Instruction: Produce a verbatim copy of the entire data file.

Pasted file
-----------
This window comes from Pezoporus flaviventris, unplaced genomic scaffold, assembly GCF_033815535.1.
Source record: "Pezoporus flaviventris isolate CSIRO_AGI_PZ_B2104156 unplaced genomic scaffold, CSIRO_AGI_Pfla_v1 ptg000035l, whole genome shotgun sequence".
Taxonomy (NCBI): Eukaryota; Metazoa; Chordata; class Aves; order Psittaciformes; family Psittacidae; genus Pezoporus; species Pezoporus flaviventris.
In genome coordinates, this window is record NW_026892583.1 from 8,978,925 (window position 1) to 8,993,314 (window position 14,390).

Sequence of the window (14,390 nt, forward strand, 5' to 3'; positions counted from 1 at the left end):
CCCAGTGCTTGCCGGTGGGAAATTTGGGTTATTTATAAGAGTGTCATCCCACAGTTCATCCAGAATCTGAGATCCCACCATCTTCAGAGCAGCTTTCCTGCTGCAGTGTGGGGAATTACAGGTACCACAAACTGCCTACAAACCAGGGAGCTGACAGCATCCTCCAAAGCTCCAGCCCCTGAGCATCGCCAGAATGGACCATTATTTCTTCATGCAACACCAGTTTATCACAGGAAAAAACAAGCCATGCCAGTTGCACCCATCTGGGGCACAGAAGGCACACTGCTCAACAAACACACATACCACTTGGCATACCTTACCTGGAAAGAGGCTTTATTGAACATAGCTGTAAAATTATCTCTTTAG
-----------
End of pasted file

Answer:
This window comes from Pezoporus flaviventris, unplaced genomic scaffold, assembly GCF_033815535.1.
Source record: "Pezoporus flaviventris isolate CSIRO_AGI_PZ_B2104156 unplaced genomic scaffold, CSIRO_AGI_Pfla_v1 ptg000035l, whole genome shotgun sequence".
Taxonomy (NCBI): Eukaryota; Metazoa; Chordata; class Aves; order Psittaciformes; family Psittacidae; genus Pezoporus; species Pezoporus flaviventris.
In genome coordinates, this window is record NW_026892583.1 from 8,978,925 (window position 1) to 8,993,314 (window position 14,390).

Sequence of the window (14,390 nt, forward strand, 5' to 3'; positions counted from 1 at the left end):
CCCAGTGCTTGCCGGTGGGAAATTTGGGTTATTTATAAGAGTGTCATCCCACAGTTCATCCAGAATCTGAGATCCCACCATCTTCAGAGCAGCTTTCCTGCTGCAGTGTGGGGAATTACAGGTACCACAAACTGCCTACAAACCAGGGAGCTGACAGCATCCTCCAAAGCTCCAGCCCCTGAGCATCGCCAGAATGGACCATTATTTCTTCATGCAACACCAGTTTATCACAGGAAAAAACAAGCCATGCCAGTTGCACCCATCTGGGGCACAGAAGGCACACTGCTCAACAAACACACATACCACTTGGCATACCTTACCTGGAAAGAGGCTTTATTGAACATAGCTGTAAAATTATCTCTTTAG